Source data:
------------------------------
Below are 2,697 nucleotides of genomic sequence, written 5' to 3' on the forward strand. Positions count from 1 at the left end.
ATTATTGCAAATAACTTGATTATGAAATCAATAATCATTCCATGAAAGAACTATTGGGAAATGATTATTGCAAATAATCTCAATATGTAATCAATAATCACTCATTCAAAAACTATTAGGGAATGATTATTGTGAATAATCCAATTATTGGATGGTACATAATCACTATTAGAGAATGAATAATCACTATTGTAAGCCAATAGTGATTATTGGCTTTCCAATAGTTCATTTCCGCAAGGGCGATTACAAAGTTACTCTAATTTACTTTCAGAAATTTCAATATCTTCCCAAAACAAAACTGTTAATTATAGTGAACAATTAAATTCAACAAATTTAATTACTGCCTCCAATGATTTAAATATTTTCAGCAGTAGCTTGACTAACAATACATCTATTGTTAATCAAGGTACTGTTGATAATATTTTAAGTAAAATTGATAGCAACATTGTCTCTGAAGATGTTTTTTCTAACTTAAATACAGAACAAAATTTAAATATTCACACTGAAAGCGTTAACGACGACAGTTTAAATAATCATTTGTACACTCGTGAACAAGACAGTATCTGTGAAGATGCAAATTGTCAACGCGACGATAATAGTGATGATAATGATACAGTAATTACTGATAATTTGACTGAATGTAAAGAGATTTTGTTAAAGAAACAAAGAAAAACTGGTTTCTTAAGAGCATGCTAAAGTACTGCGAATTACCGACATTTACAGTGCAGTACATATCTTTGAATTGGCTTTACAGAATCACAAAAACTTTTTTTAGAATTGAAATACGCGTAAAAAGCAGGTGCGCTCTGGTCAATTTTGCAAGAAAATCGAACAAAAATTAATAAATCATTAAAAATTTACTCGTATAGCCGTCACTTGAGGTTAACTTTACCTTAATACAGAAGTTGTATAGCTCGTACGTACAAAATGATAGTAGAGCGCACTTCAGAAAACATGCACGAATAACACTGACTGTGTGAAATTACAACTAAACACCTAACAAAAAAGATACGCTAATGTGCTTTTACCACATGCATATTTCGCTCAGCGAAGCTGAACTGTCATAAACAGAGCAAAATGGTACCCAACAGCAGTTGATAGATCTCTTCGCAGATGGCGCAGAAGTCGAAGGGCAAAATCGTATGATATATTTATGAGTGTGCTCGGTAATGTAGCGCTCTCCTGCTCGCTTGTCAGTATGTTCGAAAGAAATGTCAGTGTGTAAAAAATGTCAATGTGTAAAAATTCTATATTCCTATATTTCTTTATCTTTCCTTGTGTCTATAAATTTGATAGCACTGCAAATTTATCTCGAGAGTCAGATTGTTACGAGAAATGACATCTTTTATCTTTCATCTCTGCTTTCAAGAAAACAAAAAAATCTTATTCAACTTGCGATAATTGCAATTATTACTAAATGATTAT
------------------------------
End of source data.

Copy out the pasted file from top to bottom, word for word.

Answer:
Below are 2,697 nucleotides of genomic sequence, written 5' to 3' on the forward strand. Positions count from 1 at the left end.
ATTATTGCAAATAACTTGATTATGAAATCAATAATCATTCCATGAAAGAACTATTGGGAAATGATTATTGCAAATAATCTCAATATGTAATCAATAATCACTCATTCAAAAACTATTAGGGAATGATTATTGTGAATAATCCAATTATTGGATGGTACATAATCACTATTAGAGAATGAATAATCACTATTGTAAGCCAATAGTGATTATTGGCTTTCCAATAGTTCATTTCCGCAAGGGCGATTACAAAGTTACTCTAATTTACTTTCAGAAATTTCAATATCTTCCCAAAACAAAACTGTTAATTATAGTGAACAATTAAATTCAACAAATTTAATTACTGCCTCCAATGATTTAAATATTTTCAGCAGTAGCTTGACTAACAATACATCTATTGTTAATCAAGGTACTGTTGATAATATTTTAAGTAAAATTGATAGCAACATTGTCTCTGAAGATGTTTTTTCTAACTTAAATACAGAACAAAATTTAAATATTCACACTGAAAGCGTTAACGACGACAGTTTAAATAATCATTTGTACACTCGTGAACAAGACAGTATCTGTGAAGATGCAAATTGTCAACGCGACGATAATAGTGATGATAATGATACAGTAATTACTGATAATTTGACTGAATGTAAAGAGATTTTGTTAAAGAAACAAAGAAAAACTGGTTTCTTAAGAGCATGCTAAAGTACTGCGAATTACCGACATTTACAGTGCAGTACATATCTTTGAATTGGCTTTACAGAATCACAAAAACTTTTTTTAGAATTGAAATACGCGTAAAAAGCAGGTGCGCTCTGGTCAATTTTGCAAGAAAATCGAACAAAAATTAATAAATCATTAAAAATTTACTCGTATAGCCGTCACTTGAGGTTAACTTTACCTTAATACAGAAGTTGTATAGCTCGTACGTACAAAATGATAGTAGAGCGCACTTCAGAAAACATGCACGAATAACACTGACTGTGTGAAATTACAACTAAACACCTAACAAAAAAGATACGCTAATGTGCTTTTACCACATGCATATTTCGCTCAGCGAAGCTGAACTGTCATAAACAGAGCAAAATGGTACCCAACAGCAGTTGATAGATCTCTTCGCAGATGGCGCAGAAGTCGAAGGGCAAAATCGTATGATATATTTATGAGTGTGCTCGGTAATGTAGCGCTCTCCTGCTCGCTTGTCAGTATGTTCGAAAGAAATGTCAGTGTGTAAAAAATGTCAATGTGTAAAAATTCTATATTCCTATATTTCTTTATCTTTCCTTGTGTCTATAAATTTGATAGCACTGCAAATTTATCTCGAGAGTCAGATTGTTACGAGAAATGACATCTTTTATCTTTCATCTCTGCTTTCAAGAAAACAAAAAAATCTTATTCAACTTGCGATAATTGCAATTATTACTAAATGATTAT